We Have It in Our Power to Begin the World Over Again”  

[Thomas Paine – Digital Revolutionary 1737 – 1802]

Back in the la 1970’s, while most people were still listenig to disco, a few young radicals who ignored conventions proposed the idea that computers should be small and personal.
They talked about how these little computers could be liberating and creative. How they could give ordinary people the power to do extraordinay things.
They not only change the way business worked, but that they would change the way the world worked. Conventional wisdom said they were mad. Insane. Why would anyone want a personal computer?

Time passed. And a lot of things happened that people never thought would happen. The Berlin Wall fell. People started saying what they felt like. You can reach the President of the United States at his Internet address. And the little computers were everywhere. Not just in offices, but in homes. Not just in planes, but in economy class. In the hands of poets and musicians, as well a techicians and programmers.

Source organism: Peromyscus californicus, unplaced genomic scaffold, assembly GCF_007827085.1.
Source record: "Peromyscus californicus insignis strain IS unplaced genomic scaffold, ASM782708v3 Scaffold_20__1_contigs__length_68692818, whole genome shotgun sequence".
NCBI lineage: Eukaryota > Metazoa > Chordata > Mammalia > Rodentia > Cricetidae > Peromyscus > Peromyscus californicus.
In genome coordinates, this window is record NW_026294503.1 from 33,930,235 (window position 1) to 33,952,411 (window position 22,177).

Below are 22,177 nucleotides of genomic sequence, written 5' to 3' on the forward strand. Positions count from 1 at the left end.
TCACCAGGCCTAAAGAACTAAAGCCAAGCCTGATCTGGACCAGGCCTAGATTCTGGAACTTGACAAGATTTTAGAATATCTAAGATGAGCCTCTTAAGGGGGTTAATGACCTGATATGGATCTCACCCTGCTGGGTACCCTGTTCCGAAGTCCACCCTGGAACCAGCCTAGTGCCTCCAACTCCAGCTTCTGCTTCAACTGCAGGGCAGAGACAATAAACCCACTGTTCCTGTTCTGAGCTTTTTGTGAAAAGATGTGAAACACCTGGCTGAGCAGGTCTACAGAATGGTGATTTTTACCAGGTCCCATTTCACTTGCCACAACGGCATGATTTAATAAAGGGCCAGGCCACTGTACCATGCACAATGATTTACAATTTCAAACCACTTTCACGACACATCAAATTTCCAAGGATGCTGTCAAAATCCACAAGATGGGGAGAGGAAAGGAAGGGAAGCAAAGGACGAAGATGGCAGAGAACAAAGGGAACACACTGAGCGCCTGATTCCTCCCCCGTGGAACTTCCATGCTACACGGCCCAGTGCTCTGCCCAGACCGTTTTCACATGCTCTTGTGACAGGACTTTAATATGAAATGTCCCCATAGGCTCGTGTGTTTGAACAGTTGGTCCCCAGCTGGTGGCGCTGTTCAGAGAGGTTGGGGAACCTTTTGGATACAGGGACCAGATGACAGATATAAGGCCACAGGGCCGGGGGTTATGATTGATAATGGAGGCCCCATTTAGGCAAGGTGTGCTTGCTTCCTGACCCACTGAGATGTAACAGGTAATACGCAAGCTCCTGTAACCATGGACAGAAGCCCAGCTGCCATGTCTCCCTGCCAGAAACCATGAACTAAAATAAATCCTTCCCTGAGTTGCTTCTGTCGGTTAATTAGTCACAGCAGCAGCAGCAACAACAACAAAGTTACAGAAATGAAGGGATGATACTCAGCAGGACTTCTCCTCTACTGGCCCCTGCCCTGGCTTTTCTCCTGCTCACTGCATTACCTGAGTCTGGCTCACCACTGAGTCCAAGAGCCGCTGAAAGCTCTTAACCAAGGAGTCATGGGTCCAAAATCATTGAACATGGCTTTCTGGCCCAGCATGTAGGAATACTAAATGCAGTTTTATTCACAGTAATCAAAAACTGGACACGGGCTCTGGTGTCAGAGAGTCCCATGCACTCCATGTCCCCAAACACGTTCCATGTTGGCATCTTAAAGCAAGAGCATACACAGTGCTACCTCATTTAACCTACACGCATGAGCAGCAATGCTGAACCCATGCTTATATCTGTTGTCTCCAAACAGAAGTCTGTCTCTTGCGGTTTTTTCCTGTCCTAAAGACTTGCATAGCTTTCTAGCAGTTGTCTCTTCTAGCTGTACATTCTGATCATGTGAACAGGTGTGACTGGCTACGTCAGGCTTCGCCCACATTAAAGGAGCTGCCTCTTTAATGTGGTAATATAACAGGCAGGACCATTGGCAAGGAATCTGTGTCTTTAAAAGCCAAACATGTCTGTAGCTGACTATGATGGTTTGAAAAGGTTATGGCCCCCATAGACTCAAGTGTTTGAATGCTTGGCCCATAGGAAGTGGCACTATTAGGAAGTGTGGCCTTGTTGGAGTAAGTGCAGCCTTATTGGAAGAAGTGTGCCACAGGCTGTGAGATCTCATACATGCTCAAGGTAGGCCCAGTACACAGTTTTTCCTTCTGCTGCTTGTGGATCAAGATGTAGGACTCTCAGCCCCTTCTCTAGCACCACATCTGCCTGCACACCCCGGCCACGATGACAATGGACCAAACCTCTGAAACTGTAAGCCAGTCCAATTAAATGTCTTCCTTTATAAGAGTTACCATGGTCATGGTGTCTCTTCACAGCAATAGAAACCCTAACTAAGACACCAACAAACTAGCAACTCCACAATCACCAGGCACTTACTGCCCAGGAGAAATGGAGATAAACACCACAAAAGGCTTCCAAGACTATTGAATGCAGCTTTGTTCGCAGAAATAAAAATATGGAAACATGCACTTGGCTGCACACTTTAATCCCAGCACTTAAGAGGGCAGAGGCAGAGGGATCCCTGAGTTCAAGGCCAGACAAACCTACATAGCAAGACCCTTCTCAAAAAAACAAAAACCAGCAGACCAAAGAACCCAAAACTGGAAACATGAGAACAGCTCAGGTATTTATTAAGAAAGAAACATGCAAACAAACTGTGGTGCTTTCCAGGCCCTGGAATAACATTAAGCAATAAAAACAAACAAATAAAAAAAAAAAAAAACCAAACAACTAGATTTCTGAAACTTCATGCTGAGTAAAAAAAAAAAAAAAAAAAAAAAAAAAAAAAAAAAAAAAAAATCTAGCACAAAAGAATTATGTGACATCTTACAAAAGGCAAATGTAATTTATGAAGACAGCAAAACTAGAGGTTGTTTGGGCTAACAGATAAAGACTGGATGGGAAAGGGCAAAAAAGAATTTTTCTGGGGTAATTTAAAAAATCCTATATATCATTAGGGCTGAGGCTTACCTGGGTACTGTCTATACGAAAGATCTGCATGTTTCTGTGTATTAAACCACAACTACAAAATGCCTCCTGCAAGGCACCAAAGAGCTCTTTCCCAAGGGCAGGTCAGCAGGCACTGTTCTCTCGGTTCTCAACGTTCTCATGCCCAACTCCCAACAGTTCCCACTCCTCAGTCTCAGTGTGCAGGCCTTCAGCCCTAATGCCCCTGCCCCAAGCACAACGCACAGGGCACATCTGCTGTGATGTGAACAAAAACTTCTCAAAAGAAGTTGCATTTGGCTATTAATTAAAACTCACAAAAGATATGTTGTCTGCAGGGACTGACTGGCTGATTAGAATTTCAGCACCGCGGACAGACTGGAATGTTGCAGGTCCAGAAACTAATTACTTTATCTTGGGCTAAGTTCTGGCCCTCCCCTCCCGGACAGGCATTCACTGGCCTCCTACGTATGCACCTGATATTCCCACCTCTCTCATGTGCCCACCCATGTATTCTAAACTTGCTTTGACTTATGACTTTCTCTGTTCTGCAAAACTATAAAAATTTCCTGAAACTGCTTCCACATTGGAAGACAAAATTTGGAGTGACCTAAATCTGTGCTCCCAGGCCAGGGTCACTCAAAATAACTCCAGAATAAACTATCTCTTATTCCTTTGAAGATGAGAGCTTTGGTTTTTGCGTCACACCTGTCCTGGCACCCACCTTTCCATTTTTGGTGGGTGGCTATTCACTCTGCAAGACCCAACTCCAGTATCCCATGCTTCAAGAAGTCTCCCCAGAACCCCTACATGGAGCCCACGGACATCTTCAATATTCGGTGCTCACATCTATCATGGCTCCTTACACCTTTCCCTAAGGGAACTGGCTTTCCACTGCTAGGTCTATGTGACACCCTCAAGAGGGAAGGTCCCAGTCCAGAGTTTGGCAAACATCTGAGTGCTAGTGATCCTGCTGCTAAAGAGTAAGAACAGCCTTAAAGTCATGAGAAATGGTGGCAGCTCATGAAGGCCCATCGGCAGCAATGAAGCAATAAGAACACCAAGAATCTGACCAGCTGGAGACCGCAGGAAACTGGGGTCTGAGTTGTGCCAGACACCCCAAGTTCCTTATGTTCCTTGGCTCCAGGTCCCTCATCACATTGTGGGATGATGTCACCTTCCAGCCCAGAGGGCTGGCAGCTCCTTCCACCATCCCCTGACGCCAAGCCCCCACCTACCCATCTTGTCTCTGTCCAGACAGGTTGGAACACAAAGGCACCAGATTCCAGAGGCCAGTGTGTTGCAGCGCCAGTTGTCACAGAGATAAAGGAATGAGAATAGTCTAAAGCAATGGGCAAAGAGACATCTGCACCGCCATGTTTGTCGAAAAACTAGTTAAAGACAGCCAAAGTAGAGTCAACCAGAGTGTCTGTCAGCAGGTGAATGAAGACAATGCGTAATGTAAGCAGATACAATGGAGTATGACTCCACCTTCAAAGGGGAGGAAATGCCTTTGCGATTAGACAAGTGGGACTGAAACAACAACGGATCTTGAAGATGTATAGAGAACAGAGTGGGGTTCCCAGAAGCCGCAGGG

Because the Digital Revolution is whipping through our lives like a Begali typhoon, while the mainstream media is still groping for the snooze button. Because the most fascinating and powerful people today are not politicians or priests, or generals or pundits, but the vanguard who are integrating digital technologies into their business and personal lives, and causing social changes so profund their only parallel is probably the discovery of fire.

We report back from the future about what’s coming about work outside workplaces, markets without masters, entrateinment beyond neighbourhoods, consciousness that spans the globe.

Because in this age of information overload, the ultimate luxury is meaning and context. Or put another way, if you’re looking for the soul of our new society in wild metamorphosis, our advice is simple: get to Infosphere.

[The CyberLogic manifesto – July 1994 ]

Marshall McLuhan

The medium, or process, of our time – electric technology – is reshaping and restructuring the patterns of social interdependence and every aspect of our personal life. It is forcing us to reconsider and re-evaluate practically every thought, every action and every institution formerly taken for granted.Everything is changing: You, your family, your education, your neighbourhood, your job, your government, your relations to the others. And they’re changing dramatically”      

[Marshall McLuhan – The Medium is the Message 1967]

  (C) Infosphere